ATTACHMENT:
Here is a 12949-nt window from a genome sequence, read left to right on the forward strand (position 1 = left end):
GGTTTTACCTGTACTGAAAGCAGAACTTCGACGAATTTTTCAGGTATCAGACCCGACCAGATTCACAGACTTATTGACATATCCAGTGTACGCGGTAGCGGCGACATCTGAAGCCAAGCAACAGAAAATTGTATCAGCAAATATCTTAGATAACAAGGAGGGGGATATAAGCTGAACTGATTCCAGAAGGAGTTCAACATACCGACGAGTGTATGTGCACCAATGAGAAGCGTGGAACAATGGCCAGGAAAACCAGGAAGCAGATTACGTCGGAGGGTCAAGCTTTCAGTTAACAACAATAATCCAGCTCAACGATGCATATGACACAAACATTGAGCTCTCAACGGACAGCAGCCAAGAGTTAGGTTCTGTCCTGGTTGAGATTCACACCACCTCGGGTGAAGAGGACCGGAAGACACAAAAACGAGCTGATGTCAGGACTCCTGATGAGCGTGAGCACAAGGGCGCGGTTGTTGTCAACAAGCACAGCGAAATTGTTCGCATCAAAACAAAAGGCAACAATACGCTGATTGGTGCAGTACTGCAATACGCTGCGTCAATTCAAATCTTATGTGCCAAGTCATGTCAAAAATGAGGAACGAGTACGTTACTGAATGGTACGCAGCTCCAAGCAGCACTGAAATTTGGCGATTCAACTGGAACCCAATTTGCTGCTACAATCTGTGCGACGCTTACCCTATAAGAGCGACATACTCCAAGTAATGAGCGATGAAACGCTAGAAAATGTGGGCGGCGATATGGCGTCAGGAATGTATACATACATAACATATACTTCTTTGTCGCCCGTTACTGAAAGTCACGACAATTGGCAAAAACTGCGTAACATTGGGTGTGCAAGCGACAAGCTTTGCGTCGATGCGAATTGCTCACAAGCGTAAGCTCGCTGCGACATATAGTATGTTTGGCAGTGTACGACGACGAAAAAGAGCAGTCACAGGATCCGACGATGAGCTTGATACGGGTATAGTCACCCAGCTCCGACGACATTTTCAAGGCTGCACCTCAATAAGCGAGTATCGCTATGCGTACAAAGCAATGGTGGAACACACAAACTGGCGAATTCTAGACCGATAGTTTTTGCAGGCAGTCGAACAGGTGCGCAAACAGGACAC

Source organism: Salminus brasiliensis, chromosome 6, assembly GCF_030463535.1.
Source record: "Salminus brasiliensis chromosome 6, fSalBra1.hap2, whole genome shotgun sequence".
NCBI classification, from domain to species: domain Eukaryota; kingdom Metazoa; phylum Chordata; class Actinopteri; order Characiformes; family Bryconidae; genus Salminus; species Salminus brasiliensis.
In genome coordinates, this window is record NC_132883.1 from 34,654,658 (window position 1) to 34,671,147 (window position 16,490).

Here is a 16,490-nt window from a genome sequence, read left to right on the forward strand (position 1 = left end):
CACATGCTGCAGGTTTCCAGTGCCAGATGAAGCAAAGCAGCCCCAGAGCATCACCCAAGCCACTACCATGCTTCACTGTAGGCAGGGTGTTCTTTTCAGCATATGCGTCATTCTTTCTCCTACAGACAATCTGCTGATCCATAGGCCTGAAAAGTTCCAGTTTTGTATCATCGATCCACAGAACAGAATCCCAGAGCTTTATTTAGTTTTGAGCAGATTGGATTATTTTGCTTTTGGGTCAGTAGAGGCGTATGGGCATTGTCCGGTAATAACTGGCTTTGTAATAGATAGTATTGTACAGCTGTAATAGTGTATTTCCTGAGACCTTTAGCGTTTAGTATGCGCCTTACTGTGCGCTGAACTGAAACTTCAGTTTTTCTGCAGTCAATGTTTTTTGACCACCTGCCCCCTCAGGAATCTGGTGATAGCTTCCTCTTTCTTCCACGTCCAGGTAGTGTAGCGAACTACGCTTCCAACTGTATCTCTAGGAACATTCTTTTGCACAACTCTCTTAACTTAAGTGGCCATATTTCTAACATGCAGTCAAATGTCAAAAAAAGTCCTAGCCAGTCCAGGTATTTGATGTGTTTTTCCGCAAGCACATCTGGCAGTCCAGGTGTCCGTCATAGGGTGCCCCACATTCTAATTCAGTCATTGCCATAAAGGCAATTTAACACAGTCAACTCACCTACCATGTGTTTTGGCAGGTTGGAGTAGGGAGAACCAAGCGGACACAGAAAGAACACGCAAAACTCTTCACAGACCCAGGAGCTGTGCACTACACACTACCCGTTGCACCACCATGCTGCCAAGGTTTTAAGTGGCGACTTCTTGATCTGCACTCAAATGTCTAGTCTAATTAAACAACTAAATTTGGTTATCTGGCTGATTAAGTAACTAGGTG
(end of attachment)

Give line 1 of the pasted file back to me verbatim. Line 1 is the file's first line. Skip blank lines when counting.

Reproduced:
Here is a 12949-nt window from a genome sequence, read left to right on the forward strand (position 1 = left end):